That’s when the lightbulb lit up in my brain. From the expression on my daughter’s face, I think she had a lightbulb moment too. We immediately added Watkins caramel extract to our Baker’s Pantry grocery list for the shopping trip we had scheduled for New Year’s Eve morning.
On the way home from Baker’s Pantry, we stopped at Hy-Vee, an Iowa-based grocery chain. They carry just about everything, including Daiya cream cheese substitute made from coconut. Most cream cheese substitutes are soy-based, and our granddaughter can’t have soy. (As I’ve said before, with her soy issues and dairy issues for 5 of the 6 people in this house, we are that family.)
A couple nights ago, I made the caramel apple dip and served it for dessert. It was a big hit. With everybody. Absolutely delicious. There are not enough superlatives to do the dip justice. And it was so easy. Incredibly easy.
You’ll find the recipe below. Use regular cream cheese if dairy isn’t an issue for you. Use one of the soy-based substitutes if that works at your house. However, you have to use Watkins caramel extract or the flavor superlatives won’t apply.
Dairy-Free Caramel Apple Dip
8 ounces Daiya cream cheese substitute at room temperature
1/2 teaspoon Watkins caramel extract
2 tablespoons brown sugar
Put the cream cheese substitute into a bowl and mash it with a fork to loosen. Add caramel extract and brown sugar. Continue mashing with a fork and mixing until smooth. Refrigerate until serving it with apple slices.
Mongolian beef is one of my husband’s favorite dishes. When I brought home our local grocery store’s seasonal magazine and saw a recipe for Mongolian beef made with hamburger. I decided to adapt it to meet our multigenerational family’s purposes. That meant:
- Supplementing the traditional green onions with vegetables (carrots) the grandkids will put in their mouths.
- Using beef that hasn’t been ground.
- Doubling the recipe so 4 adults and 2 children could get enough to eat.
Here’s our adjusted recipe.
2 pounds lean beef (roast or steak) cut into thin strips
3 T sesame oil, divided
6 cloves garlic, minced or pressed
1 T fresh garlic, grated
4 T mirin (rice wine)
4 T rice vinegar
1 T brown sugar
1/4 cup soy sauce
1/2 cup water
2 tsp. sesame seeds
1/4 tsp. crushed red pepper flakes
4 bunches green onions cut into 2 inch lengths
2 large carrots peeled and cut into bite-sized pieces (skip this ingredient if you want a more traditional dish)
2 T toasted sesame seeds (for garnish)
8 cups cooked rice
Put 2 tablespoons of sesame oil into a large pan set at medium high heat. Add beef strips and cook through and juices have been cooked off. Remove from pan. Add remaining tablespoon of oil. Add carrots and stir fry until they just begin to cook. Add garlic and ginger. Saute until fragrant, about 2 minutes. Add the mirin, rice vinegar, brown sugar, soy sauce, and water. Cook until liquid begins to thicken. Add green onions and stir fry for another minute or 2. Serve over rice and sprinkle with toasted sesame seeds.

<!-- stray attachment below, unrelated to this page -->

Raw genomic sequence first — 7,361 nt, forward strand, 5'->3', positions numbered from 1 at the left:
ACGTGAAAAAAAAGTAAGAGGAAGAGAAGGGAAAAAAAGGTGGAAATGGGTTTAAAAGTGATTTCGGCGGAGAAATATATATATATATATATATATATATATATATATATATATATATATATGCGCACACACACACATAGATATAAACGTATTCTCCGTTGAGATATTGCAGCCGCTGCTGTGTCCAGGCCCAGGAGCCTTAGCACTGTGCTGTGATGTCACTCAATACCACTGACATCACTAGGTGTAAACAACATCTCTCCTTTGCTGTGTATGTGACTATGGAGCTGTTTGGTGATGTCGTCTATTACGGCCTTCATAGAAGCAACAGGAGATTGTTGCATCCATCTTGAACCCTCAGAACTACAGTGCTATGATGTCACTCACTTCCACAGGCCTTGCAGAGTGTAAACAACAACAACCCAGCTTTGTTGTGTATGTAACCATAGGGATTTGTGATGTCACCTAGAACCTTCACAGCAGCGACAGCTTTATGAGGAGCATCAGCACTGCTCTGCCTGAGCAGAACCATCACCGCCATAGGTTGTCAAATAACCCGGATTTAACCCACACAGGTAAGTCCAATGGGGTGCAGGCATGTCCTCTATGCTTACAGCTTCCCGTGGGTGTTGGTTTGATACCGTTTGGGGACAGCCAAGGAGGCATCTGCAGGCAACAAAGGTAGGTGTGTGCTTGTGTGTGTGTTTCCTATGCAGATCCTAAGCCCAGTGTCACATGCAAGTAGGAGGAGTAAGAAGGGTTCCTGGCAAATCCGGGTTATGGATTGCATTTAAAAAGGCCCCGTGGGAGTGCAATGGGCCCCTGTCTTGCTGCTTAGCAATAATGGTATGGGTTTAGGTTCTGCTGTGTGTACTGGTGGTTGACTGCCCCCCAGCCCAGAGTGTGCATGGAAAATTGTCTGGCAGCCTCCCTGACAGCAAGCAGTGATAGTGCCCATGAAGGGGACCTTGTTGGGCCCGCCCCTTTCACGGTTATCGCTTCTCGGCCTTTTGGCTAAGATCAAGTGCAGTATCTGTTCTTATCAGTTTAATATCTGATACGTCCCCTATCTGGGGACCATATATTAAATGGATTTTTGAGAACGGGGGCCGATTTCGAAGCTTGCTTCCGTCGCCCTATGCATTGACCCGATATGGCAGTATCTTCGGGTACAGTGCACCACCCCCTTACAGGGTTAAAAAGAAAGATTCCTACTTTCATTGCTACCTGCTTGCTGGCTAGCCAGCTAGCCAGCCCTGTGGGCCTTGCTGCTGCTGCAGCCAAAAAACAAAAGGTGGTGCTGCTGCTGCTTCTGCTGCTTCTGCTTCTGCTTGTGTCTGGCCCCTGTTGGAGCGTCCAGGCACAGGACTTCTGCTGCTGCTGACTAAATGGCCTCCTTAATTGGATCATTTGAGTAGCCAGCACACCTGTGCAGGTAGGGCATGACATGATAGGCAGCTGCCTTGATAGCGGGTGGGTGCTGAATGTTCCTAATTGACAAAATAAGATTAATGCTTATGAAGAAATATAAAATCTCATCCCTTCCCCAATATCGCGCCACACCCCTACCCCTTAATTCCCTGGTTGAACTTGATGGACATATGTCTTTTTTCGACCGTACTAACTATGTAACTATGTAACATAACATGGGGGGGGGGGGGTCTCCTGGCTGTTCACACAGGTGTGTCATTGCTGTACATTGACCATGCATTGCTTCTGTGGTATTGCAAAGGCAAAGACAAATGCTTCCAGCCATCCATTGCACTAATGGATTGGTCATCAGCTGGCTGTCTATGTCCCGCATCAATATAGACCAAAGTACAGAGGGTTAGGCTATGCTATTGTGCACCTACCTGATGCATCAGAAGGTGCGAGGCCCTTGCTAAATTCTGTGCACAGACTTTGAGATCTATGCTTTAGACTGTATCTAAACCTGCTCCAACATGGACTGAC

Editorial Note: The 6-year-old wouldn’t eat the carrots because he said they tasted weird. He refused to eat the meat at first because he thought it looked like poop. (6-year-olds are obsessed with poop.) Once convinced it wasn’t poop, he tasted and downed it in record time.) The 3-year-old ate the carrots and rice, but not the meat. They ate the green peas I prepared as a back up vegetable. Why they didn’t refuse those because “pea” and “pee” sound the same, I’ll never know.
Mom’s apple dumplings (as in author Jolene Philo’s mom and not fictional protagonist Jane Newell’s mom) were mouthwateringly good. My mom learned how to make them from her mother, who made them in a huge, metal dishpan to feed her large family. Neither Mom or her mom used a recipe. At some point in my adulthood I badgered Mom into writing out a recipe so I could make them for our kids. They loved them.
So much so that last Saturday my adult daughter Anne said she was craving apple dumplings. She asked where to find the recipe. I pointed her to the electronic version from a 2015 post at this website. She made them Saturday evening, and she served them for dessert after Sunday dinner. They were eagerly devoured by all. My heart was as full as as my stomach as I watched my grandchildren (ages 5 and 3) become fans of Mom’s apple dumplings. Once Mom can come visit again, Anne and I will make a batch for her to enjoy with us. I think she’ll like seeing an old tradition being embraced by a new generation.
Mom’s Apple Dumplings
Step 1: Make a batch of Grandma Conrad’s Never Fail Pie Crust. Let it sit for at least 10 minutes.
Step 2: In a saucepan, combine 2 cups water, 1/2 cup sugar, 3 tablespoons butter (or Earth Balance Vegan Stick for a non-dairy version), and 1/4 teaspoon cinnamon. Bring to a rolling boil. Remove from heat and set aside.
Step 3: Peel, core, and slice 6–8 cups of apples. Put them in a large mixing bowl. Add 1/4 cup of sugar and 1 1/2 teaspoons cinnamon. Mix together until apples are coated with sugar and cinnamon.
Step 4: Preheat the oven to 425 degrees. Take 1/4 of the pie dough and roll it into a rectangle about 15 inches long and 8 inches wide.
With a paring knife, cut the dough into 6 pieces.
Fill each section of dough with as much of the apple mixture as it can hold.
Fold the dough up and around the apples.
Place 12 dumplings in a 9 x 13 inch baking pan. Pour the syrup over the dumplings.
Bake the dumplings at 425 degrees for 15 minutes. Turn the oven down to 350 degrees. Continue baking for 30–35 minutes until the apples are soft when a fork is inserted into one of the dumplings.
Cool and serve with ice cream, milk, or half-and-half or dairy-free alternatives.